PEG-MGF Peptide and Cardiac Repair

Research conducted by the Department of Bioengineering at the University of Illinois indicates that PEG-MGF may exhibit inhibitory effects on programmed cell death in cardiac muscle subjected to hypoxia. Additionally, MGF appears to facilitate the recruitment of cardiac stem cells to the site of injury, thereby potentially aiding in cardiac regeneration and healing post myocardial infarction.(6)

Correspondingly, studies also suggest that localized exposure of PEG-MGF may contribute to enhanced cardiac function post myocardial infarction by attenuating pathological hypertrophy and promoting favorable hemodynamic outcomes.(7) Studies posit that the results indicate “that cardiac restricted administration of the MGF E-domain peptide using polymeric microstructures may [relevant to the prevention of] adverse remodeling of the heart and improve function following myocardial infarction.”

PEG-MGF Peptide and Bone Repair and Growth

Studies conducted in rabbits suggest that PEG-MGF exposure may expedite bone repair processes by potentially augmenting osteoblast proliferation, the cells responsible for bone mineralization. The reported healing outcomes in rabbits receiving PEG-MGF hint at the peptide’s capacity for bone repair mechanisms.(8)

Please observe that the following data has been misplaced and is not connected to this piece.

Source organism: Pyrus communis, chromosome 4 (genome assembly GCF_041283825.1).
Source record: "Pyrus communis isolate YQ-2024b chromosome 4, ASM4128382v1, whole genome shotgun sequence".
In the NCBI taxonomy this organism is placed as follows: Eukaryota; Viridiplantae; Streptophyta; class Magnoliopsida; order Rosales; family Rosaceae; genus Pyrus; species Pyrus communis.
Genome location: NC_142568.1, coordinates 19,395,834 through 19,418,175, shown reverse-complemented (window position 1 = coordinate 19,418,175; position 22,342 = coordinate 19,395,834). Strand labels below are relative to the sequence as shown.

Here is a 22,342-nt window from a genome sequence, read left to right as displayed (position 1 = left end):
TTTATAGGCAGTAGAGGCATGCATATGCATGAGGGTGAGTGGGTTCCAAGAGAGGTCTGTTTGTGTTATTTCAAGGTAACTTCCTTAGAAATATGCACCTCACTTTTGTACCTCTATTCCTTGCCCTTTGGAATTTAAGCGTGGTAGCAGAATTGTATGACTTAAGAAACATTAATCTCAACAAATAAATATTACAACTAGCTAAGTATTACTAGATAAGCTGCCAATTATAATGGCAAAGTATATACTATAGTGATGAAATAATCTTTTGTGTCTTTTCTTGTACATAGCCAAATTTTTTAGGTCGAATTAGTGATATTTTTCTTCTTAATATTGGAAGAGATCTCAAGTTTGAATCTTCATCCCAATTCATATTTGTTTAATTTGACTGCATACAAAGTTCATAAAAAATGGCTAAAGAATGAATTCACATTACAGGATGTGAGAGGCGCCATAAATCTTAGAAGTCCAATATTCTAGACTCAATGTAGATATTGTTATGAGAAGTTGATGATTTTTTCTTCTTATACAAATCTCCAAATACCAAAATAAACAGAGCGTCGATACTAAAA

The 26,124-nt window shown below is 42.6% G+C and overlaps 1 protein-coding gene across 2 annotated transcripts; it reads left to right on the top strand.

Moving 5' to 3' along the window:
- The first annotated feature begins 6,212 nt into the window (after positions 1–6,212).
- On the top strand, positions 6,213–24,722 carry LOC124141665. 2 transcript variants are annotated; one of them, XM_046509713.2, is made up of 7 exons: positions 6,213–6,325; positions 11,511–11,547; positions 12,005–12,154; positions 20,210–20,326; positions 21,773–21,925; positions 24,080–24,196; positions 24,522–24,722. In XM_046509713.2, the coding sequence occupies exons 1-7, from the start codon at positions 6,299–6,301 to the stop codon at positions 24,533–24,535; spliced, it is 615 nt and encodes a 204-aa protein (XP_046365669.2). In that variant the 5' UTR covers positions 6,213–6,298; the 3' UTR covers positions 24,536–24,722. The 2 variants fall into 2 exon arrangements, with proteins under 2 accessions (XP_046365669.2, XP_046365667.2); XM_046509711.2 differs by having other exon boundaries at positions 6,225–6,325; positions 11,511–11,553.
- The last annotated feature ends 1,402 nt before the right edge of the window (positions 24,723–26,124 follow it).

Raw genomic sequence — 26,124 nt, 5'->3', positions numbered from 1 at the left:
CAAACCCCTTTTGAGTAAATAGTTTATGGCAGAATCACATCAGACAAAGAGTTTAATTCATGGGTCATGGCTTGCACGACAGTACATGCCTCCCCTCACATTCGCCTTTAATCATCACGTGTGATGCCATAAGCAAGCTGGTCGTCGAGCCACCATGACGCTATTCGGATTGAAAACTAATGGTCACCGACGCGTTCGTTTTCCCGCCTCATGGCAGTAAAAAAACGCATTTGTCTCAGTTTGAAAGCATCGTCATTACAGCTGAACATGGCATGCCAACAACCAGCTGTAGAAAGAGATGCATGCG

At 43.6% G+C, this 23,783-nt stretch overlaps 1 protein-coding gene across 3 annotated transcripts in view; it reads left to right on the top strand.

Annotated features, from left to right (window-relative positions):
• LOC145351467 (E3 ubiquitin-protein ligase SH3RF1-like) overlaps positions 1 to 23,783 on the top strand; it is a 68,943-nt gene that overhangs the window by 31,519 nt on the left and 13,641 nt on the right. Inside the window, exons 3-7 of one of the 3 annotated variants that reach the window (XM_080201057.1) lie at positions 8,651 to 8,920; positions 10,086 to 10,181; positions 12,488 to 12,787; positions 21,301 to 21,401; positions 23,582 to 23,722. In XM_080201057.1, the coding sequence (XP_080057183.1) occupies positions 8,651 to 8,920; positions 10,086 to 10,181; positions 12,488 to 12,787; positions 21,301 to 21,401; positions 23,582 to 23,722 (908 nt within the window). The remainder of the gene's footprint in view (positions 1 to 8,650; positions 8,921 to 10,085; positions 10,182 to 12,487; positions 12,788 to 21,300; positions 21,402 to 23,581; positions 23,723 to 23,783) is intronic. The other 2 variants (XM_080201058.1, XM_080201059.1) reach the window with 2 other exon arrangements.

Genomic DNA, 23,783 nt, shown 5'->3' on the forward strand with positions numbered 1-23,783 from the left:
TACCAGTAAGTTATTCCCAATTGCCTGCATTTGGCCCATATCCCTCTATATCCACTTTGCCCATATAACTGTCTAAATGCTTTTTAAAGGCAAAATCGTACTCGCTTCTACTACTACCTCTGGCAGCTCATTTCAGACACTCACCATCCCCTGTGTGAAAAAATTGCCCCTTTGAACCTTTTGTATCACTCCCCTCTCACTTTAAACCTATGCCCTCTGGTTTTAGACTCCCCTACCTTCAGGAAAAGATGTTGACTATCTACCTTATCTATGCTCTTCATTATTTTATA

PEG-MGF Peptide and Cartilage Protection

Research findings propose that MGF may potentially enhance chondrocyte function, considered crucial for maintaining cartilage integrity. Studies in murine models suggest that PEG-MGF peptide may facilitate the migration of chondrocytes from bone to cartilage.(9) Studies further suggest the “activity of the p38 MAPK pathway of NP cells cultured under mechanical overload was decreased by addition of MGF peptide”, suggesting that “MGF [may be] able to attenuate mechanical overload-induced NP cell apoptosis, and the p38 MAPK signaling pathway may be involved in this process.”

PEG-MGF Peptide and Dental Studies